New cars: Fiesta Auto

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Smooth operator

Following closely on Ford’s use of the Ferguson permanently-engaged 4WD system, this progressive company has introduced another technical breakthrough, with its adoption of the new Van Doorne CVT automatic infinitely-variable transmission, offered as a £673 option on two Fiesta models. The Fiesta Autos will no doubt augment Ford’s present top-sales successes, and further increase the number of cars with the famous script-name in the oval badge seen on our roads.

Any stigma once associated with automatic gearboxes was dispelled years ago, when Moss and Hawthorn chose them for their road-cars. However, Ford’s new CTX two-pedal transmission may be of more interest to learner-wives and car-timid girlfriends than to lead-footed enthusiasts, so I will be brief. An 80-mile drive in a Fiesta Ghia Auto, over a route from Hadley Hall embracing motorways, dual-carriageways, country by-roads and towns, was sufficient to convince me of the excellence of this latest innovation.

I first met the Van Doorne Variomatic transmission in 1962, when a little flat-twin Daf proved how easily it could be driven on Blackbushe airfield by my wife and three daughters (none then licence-holders, but suffered belt-slip when tried up MCC trials hills. By 1965 however, this transmission was being used successfully on Brabharn Formula Three cars and for rallying, and I feel sure Ford’s very special push-instead-of-pull steel belts are immune from slip.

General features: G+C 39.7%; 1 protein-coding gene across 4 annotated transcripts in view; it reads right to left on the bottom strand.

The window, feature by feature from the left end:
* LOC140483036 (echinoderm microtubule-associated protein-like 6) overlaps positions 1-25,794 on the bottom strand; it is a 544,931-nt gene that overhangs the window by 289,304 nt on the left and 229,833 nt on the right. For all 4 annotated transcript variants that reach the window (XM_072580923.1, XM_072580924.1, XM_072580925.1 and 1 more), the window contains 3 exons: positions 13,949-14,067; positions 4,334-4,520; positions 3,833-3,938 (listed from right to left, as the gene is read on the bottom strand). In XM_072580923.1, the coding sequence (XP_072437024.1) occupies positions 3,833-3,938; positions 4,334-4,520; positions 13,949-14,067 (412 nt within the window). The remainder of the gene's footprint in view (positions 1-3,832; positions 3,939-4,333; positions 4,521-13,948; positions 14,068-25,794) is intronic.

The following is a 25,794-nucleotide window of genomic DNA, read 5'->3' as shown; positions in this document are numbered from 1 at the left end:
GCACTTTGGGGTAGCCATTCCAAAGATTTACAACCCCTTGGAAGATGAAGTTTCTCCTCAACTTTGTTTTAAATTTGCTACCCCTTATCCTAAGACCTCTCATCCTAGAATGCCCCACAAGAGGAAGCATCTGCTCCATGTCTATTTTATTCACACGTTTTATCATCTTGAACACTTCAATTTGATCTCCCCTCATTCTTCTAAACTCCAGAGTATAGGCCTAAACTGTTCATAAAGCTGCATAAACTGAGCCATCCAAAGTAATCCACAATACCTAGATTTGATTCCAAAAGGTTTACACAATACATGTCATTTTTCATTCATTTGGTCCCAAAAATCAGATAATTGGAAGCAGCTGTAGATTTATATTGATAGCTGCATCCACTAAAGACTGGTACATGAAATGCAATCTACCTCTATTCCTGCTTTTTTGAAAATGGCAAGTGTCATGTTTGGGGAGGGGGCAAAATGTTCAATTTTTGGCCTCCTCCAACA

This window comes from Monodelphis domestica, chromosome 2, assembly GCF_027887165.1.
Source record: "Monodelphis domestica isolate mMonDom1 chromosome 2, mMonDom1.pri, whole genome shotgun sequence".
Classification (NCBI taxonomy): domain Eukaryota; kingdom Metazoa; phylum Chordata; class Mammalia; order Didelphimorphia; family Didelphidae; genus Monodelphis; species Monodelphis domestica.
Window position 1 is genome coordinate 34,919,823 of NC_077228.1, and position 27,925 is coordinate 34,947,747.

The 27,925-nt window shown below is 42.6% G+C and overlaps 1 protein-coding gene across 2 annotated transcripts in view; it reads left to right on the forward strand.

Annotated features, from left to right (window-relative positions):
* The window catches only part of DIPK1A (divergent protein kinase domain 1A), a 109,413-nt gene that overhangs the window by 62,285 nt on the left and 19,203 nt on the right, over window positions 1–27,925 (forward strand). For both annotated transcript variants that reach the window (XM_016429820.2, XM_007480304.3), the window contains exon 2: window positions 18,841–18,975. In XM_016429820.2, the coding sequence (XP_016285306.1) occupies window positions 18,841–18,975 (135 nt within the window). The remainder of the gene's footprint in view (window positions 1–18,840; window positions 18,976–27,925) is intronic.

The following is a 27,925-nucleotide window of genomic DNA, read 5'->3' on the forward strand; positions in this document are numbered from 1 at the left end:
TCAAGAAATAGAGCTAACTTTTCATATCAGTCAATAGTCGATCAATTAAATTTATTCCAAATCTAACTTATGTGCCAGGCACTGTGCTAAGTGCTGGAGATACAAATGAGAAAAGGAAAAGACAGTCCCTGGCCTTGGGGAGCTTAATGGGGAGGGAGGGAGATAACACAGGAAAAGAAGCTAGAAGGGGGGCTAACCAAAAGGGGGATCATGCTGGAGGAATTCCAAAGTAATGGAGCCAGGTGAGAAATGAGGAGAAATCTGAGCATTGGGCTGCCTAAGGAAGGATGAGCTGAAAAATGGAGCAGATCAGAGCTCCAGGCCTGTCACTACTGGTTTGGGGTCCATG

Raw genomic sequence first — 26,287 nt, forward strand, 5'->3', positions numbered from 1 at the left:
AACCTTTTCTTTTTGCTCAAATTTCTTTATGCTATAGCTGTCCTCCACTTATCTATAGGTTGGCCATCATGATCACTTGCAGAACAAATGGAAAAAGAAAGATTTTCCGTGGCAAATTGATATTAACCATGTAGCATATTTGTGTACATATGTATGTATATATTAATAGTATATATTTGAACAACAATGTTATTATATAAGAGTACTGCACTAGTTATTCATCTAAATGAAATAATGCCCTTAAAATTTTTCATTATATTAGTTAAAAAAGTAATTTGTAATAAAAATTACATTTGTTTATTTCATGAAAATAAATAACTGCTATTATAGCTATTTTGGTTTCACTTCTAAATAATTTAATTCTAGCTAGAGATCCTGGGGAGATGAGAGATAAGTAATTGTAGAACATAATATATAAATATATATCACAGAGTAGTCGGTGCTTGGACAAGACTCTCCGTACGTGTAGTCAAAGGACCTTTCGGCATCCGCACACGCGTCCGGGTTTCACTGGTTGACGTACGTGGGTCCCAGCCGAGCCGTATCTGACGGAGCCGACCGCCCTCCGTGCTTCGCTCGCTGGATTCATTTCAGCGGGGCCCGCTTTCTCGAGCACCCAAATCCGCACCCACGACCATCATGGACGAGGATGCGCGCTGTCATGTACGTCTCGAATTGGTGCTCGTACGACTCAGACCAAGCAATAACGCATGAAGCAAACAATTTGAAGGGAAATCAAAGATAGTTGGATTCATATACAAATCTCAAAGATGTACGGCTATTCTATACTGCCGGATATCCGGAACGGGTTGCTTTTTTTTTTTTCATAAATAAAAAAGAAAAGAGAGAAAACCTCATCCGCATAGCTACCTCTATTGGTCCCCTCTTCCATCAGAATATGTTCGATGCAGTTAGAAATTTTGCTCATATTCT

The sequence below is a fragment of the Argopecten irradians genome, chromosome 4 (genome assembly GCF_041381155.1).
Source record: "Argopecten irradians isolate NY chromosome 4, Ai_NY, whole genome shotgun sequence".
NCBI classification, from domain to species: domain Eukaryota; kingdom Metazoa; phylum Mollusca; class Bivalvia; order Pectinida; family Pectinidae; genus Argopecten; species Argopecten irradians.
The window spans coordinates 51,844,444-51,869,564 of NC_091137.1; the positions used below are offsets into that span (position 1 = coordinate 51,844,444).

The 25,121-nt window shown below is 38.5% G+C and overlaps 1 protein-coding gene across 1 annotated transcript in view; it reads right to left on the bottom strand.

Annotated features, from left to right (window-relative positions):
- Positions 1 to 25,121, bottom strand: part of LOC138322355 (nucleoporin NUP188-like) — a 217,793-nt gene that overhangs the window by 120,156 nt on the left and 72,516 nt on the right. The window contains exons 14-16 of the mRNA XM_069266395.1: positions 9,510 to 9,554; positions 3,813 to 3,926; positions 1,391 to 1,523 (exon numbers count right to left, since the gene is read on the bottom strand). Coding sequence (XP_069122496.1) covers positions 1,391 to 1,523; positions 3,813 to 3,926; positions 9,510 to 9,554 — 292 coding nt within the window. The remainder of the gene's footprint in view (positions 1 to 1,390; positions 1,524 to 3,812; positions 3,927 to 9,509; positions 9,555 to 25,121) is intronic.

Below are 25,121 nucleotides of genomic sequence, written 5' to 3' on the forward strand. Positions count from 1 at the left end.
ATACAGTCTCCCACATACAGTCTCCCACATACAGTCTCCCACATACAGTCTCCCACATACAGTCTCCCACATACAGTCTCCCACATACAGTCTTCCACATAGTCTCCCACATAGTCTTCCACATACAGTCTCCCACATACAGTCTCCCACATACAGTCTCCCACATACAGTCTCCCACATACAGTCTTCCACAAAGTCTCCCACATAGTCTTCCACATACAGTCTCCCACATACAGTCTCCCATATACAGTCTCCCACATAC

The new system has other refinements, such as “N” and “P” positions for the control lever, the latter supplementing the handbrake. More important, there in an “L” position, which can be engaged at any speed, to provide engine braking, and better uphill performance, whereas I believe the early Dafs used to slog up in a high ratio with the driver unable to do anything about it . . . 

Acceleration in “D” alone is more than adequate on the Ford Fiesta Auto, but when the accelerator is eased back the revs fall away to give an effortless cruise, CTX being the equivalent of a six-speed gearbox with no step-ups to impare smoothness or pickup. This should improve fuel economy to a touring consumption of around 45 mpg.

Ford has invested 80 million in CTX (how does the motor industry make any profits?), which weighs a little more than an equivalent manual gearbox but is lighter than a normal automatic with a torque-converter. So now we have a very smooth operating two-pedal car. After sampling this belt-drive Ford, I drove home in my chain-driven XR4x4 convinced that CTX should materially increase Fiesta Sales, particularly in the fleet-vehicle and second-family-car fields. WB

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